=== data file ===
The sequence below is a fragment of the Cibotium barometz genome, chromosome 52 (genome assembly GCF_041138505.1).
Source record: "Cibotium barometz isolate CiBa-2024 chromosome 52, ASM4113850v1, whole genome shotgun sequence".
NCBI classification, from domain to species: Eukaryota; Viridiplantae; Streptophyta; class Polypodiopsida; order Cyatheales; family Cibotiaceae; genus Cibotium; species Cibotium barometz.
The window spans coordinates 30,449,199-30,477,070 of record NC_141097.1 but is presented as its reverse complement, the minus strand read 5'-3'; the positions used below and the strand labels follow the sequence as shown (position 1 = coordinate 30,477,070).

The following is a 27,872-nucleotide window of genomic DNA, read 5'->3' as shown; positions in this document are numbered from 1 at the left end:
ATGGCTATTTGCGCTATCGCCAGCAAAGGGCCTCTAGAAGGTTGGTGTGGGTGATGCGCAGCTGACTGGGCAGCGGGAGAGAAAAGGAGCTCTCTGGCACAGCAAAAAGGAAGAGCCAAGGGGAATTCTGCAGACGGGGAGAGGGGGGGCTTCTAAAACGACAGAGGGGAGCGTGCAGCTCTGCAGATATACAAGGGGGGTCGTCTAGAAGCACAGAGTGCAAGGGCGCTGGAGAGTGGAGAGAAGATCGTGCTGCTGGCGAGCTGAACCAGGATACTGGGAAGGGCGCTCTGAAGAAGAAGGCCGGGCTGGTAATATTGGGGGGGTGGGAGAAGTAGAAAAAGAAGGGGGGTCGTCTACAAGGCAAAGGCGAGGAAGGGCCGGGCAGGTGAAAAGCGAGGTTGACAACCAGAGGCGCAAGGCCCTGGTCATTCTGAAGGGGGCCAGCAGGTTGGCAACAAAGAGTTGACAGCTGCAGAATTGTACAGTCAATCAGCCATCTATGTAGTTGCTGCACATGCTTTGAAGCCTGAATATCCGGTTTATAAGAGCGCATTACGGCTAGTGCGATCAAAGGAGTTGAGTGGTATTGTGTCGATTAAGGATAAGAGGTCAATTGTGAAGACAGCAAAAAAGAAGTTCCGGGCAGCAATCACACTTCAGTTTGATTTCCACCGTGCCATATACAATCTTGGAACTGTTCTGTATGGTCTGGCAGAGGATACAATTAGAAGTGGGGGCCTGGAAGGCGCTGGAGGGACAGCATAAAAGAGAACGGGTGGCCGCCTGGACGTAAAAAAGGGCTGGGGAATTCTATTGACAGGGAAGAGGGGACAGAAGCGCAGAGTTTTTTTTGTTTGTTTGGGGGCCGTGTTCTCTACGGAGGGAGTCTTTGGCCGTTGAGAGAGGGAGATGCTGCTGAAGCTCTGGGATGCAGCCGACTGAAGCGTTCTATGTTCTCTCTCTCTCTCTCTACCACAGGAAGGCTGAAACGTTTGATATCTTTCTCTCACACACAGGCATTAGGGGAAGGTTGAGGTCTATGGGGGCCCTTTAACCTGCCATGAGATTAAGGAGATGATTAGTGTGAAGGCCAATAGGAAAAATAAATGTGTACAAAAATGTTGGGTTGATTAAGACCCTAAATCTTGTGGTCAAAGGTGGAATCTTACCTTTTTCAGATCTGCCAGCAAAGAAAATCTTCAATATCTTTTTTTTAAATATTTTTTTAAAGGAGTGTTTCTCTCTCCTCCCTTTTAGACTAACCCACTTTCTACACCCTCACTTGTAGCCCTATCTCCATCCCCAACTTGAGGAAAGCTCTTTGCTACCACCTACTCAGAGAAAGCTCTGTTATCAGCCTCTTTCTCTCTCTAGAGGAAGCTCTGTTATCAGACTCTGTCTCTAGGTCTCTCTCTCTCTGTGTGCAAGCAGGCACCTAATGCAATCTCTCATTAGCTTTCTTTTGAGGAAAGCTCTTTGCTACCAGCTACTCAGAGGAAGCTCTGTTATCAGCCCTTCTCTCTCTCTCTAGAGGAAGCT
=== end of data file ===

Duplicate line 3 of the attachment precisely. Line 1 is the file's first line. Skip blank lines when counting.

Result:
NCBI classification, from domain to species: Eukaryota; Viridiplantae; Streptophyta; class Polypodiopsida; order Cyatheales; family Cibotiaceae; genus Cibotium; species Cibotium barometz.